CMV Driver Drug & Alcohol Test: Observations & Case Law

The CMV Driver Pre-Employment Test: Observations

It certainly seems easier to simply administer a pre-employment test than to comply with the rather detailed and administratively burdensome exception set forth in the regulations. However, the use of outside data-gathering agencies (such as DAC1) may make the job easier. If there is no pre-employment controlled substance test in the DQ file, verify that the proper exception procedures were followed. Documentation of the procedures that were followed should be contained in the DQ file.
Note the requirement that a motor carrier test (or verify an exception for) a non-employee driver that it uses more than once a year. This exception was drawn to deal with the trip-leased driver, i.e. “a driver employed by one motor carrier, but who is temporarily leased to another motor carrier for one or more trips generally for a time period less than thirty days.” This is an area where the possibility of a wide crack in procedure can ensnarl a motor carrier.
Alcohol testing speaks for itself. However, a motor carrier that would let a new employee drive one of its tractor-trailers with any alcohol present in his bloodstream, even if under the .04 limit, is unsettling to say the least. After all, just what kind of guy shows up to apply for a job with a beer or two under his belt, and what kind of company would entrusts its multi-ton vehicle to him? A sub-.04 test stills provides an argument that the motor carrier should have monitored its driver more frequently than “at least every 12 months.” Also be on the lookout for a failure to comply in any cases where an employee who is not a new hire has recently been transferred to a safety-sensitive function.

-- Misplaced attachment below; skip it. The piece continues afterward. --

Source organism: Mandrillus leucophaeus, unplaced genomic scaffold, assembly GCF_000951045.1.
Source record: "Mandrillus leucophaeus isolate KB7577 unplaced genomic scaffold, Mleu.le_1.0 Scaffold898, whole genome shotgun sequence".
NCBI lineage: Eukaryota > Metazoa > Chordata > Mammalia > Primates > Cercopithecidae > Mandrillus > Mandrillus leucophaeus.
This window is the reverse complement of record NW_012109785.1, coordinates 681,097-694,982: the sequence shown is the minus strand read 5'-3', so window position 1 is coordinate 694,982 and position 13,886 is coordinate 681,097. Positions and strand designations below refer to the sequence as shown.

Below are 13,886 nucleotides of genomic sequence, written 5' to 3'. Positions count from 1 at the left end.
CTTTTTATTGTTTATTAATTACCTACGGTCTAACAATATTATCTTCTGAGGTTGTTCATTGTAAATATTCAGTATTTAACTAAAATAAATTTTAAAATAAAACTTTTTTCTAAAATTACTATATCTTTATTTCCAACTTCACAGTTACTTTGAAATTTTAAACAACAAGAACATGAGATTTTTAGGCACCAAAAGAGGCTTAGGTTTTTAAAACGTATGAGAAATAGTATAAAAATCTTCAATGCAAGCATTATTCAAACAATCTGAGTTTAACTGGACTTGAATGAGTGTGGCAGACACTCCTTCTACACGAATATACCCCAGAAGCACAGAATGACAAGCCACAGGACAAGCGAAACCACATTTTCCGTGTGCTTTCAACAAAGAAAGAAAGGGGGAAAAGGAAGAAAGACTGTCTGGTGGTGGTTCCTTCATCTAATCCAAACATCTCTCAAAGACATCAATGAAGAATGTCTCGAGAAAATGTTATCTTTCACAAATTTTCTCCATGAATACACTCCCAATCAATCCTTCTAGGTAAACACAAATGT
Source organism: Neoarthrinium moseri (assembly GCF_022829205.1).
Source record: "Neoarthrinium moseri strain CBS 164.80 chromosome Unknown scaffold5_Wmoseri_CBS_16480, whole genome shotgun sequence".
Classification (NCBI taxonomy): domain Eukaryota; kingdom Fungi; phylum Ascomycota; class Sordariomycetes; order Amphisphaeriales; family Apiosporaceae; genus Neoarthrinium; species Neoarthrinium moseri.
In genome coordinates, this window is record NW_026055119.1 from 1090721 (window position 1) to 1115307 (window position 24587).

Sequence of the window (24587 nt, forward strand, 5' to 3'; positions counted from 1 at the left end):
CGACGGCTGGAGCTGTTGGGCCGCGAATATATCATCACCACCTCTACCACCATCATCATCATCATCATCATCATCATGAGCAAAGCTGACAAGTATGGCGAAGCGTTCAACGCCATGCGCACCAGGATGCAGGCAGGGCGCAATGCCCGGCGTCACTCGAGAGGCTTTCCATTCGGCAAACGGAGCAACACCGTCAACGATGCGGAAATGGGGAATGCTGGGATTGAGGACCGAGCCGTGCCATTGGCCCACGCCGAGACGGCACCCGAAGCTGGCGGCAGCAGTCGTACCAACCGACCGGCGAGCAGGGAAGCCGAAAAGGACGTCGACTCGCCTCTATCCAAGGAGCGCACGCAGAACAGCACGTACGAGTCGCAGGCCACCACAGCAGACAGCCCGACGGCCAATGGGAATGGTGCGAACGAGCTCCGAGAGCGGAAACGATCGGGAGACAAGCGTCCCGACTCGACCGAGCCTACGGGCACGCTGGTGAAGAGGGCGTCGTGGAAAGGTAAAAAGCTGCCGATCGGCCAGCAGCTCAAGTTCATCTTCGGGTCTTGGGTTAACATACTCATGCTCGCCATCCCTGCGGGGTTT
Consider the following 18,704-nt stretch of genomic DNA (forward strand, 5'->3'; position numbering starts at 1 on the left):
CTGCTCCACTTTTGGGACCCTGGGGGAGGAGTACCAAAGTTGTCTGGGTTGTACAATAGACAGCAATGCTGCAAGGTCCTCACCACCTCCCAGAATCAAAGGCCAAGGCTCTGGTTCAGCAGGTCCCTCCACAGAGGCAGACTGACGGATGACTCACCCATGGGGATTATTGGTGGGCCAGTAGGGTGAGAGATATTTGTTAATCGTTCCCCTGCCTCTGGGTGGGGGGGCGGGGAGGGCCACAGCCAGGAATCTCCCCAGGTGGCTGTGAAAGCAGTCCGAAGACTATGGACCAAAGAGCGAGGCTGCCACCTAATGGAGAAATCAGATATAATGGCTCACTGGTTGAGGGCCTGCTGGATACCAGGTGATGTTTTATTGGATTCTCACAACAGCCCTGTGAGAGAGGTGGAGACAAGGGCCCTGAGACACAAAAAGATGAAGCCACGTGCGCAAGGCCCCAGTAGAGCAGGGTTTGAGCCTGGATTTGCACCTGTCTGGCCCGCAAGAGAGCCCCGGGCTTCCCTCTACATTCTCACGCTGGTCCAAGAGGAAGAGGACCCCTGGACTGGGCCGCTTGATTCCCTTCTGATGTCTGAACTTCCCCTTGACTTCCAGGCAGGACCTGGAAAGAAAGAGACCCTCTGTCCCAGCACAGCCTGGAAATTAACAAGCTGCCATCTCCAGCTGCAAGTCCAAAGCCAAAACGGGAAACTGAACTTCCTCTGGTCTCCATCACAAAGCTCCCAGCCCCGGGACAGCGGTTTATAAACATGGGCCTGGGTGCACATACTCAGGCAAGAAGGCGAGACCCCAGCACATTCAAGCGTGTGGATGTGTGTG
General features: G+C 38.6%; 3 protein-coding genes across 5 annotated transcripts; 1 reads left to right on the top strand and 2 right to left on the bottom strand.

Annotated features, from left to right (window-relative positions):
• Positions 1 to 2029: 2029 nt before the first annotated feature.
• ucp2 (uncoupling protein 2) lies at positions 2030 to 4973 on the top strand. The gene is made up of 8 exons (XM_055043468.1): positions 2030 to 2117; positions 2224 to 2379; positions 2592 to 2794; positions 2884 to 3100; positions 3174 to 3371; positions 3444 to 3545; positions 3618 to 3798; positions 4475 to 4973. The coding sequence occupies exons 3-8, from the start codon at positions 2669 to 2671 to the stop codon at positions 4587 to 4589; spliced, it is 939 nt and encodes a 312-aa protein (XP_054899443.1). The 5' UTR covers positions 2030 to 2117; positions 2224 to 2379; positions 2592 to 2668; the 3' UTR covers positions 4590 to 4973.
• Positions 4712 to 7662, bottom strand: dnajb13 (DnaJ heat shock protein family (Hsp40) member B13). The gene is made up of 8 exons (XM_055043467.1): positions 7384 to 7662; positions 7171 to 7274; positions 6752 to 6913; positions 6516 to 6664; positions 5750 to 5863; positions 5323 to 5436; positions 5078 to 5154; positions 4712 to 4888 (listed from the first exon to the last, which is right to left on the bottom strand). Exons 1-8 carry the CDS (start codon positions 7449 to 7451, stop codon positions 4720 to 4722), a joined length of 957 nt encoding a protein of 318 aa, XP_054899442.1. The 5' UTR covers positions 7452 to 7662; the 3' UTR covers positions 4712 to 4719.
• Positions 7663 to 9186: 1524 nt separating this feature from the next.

Interestingly, the FMCSA has decreed that no controlled substance test is required before a road test or a CDL driving test is administered.

Pertinent Case Law

Not surprisingly, the validity of pre-employment drug testing has been upheld. Further, the validity of drug testing requirements for many types of employees engaged in “safety sensitive” functions other than driving has likewise been upheld. For example, a maintenance worker who on occasion operated “jet trucks, tractors and backhoes” was held subject to “pre-employment” drug testing. As with other breaches of the regulations, there should be some evidence to show that intoxication or drug use played a role in the incident before the failure to administer a pre-employment test is likely to be admitted.
As suggested above, though § 382.301 is titled “[p]re-employment testing,” that is not a completely accurate or precise description of what it requires. Rather, the regulation mandates drug testing only “prior to the first time a driver performs safety-sensitive functions for an employer.” Thus, a driver may be hired and began working for the motor carrier in some capacity without first being drug tested, but no violation would occur until he gets behind the wheel or performs some other safety-sensitive function.

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